Working with a Surrogate

What can intended parents ask for and what are the boundaries of the relationship with the woman who will be carrying your baby for nine months?

Intended parents ponder many big questions after making the hard decision to work with a gestational carrier (or “surrogate”). Who is this person who will carry and care for our baby for nine months? How do we establish trust? What can we really ask of her? What are the boundaries of this new “relationship”? And, yes, it will be a relationship.

Surrogacy professionals will be able to guide you and your surrogate through the minefield of seemingly overwhelming questions, and a knowledgeable attorney will work with you to create a sound, realistic contract. Working with the right team removes the guesswork from your shoulders so that you can focus on building a relationship with the gestational carrier.

What do surrogacy contracts address?

After selecting a carrier, your attorney will draw up a formal contract detailing the duties and legal expectations of all parties. There are global issues that every surrogacy agreement should address, including all agreed upon and negotiated expenses and fees, schedule of any reimbursements or payments and how they should be made, the scope of the agreement and length of time the parties are under contract with each other, relevant state laws and estate planning issues, how and when legal parentage shall be established for the intended parent(s), and expectations regarding future contact with each other. Typically, fees are about $5,000 higher for an experienced surrogate than for a first-time surrogate. There will also be additional fees and expenses for a multiple pregnancy.

Agreements may also address lifestyle changes for the gestational carrier; it’s common for intended parents to ask her to limit caffeine, avoid hair dyes or other products, and follow doctor’s orders with respect to any strenuous exercise. Some clients have made requests about not eating certain fish and/or cheese. It’s always best to discuss such requests together before putting them in the contract. Intended parents must also understand that some of these matters are detailed so that all parties understand each other’s expectations, but that it may not be considered a “breach” of the agreement if it’s not followed precisely.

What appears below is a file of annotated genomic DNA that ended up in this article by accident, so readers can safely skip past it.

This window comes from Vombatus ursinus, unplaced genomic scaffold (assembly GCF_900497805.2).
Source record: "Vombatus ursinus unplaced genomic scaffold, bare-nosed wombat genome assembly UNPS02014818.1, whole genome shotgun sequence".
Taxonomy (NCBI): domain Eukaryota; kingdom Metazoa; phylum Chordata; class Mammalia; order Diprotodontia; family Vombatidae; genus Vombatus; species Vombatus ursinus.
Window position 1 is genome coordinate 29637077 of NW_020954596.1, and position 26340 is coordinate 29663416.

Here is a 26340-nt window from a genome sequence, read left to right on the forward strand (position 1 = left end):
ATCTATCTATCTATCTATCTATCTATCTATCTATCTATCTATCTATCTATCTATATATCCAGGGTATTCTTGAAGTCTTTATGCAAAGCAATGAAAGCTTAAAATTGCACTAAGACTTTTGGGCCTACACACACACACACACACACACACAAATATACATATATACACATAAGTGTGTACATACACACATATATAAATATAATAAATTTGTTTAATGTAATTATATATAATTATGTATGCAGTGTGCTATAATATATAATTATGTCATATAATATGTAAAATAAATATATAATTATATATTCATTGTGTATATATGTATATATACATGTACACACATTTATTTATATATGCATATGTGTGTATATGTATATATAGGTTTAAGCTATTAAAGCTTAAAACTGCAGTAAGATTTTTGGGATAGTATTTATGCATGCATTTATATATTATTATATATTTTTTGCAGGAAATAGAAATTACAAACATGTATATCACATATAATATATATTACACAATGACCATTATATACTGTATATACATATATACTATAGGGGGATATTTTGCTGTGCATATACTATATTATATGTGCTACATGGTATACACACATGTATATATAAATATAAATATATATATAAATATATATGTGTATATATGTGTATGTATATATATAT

It’s critical for all parties to understand that, regardless of what the contract states, ultimately, the carrier has control over the clinical management of her own body. This includes not only prenatal care, but also decision-making regarding termination of the pregnancy or selective reduction of a multiple pregnancy. This is why it is so important for all parties to speak with each other and with a mental health professional before drafting a contract, so that they are on the same page philosophically around these highly sensitive issues.

“Accepting the need to use a donor was hard”

The first meeting almost universally feels like a “blind date” for all parties. From that point on, it’s best to discuss expectations together. Good communication from the beginning is almost as important as having a clear, well-drafted agreement, and will set a solid foundation for the relationship. Most parties will find a rhythm that works for them, whether it is best to “talk” via e-mail, text, Skype, or telephone, and when to get together and where. You should decide together what doctor visits everyone will attend and what to expect from each other at the time of labor and delivery.

Some parties are close during the pregnancy and go their separate ways after birth—not because there was any issue with the relationship, but because that is where life takes them. Some intended parents and carriers become close, and stay close even after the baby is born. Every surrogacy relationship is unique and will grow organically over time.




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